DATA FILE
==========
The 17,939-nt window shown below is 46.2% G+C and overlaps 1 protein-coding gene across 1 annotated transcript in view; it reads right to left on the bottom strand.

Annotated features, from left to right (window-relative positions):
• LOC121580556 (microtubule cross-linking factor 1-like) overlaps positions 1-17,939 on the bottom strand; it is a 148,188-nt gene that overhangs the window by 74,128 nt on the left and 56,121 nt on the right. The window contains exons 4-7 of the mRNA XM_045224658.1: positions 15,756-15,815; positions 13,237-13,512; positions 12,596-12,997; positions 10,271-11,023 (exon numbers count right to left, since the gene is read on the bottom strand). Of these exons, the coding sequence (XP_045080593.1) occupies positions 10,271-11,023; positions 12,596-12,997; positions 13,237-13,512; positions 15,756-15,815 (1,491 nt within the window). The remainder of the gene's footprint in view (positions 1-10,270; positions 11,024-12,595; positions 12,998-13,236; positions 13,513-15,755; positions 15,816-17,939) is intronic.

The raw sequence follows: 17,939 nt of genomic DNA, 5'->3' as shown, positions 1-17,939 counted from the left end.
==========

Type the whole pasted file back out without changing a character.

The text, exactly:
The 17,939-nt window shown below is 46.2% G+C and overlaps 1 protein-coding gene across 1 annotated transcript in view; it reads right to left on the bottom strand.

Annotated features, from left to right (window-relative positions):
• LOC121580556 (microtubule cross-linking factor 1-like) overlaps positions 1-17,939 on the bottom strand; it is a 148,188-nt gene that overhangs the window by 74,128 nt on the left and 56,121 nt on the right. The window contains exons 4-7 of the mRNA XM_045224658.1: positions 15,756-15,815; positions 13,237-13,512; positions 12,596-12,997; positions 10,271-11,023 (exon numbers count right to left, since the gene is read on the bottom strand). Of these exons, the coding sequence (XP_045080593.1) occupies positions 10,271-11,023; positions 12,596-12,997; positions 13,237-13,512; positions 15,756-15,815 (1,491 nt within the window). The remainder of the gene's footprint in view (positions 1-10,270; positions 11,024-12,595; positions 12,998-13,236; positions 13,513-15,755; positions 15,816-17,939) is intronic.

The raw sequence follows: 17,939 nt of genomic DNA, 5'->3' as shown, positions 1-17,939 counted from the left end.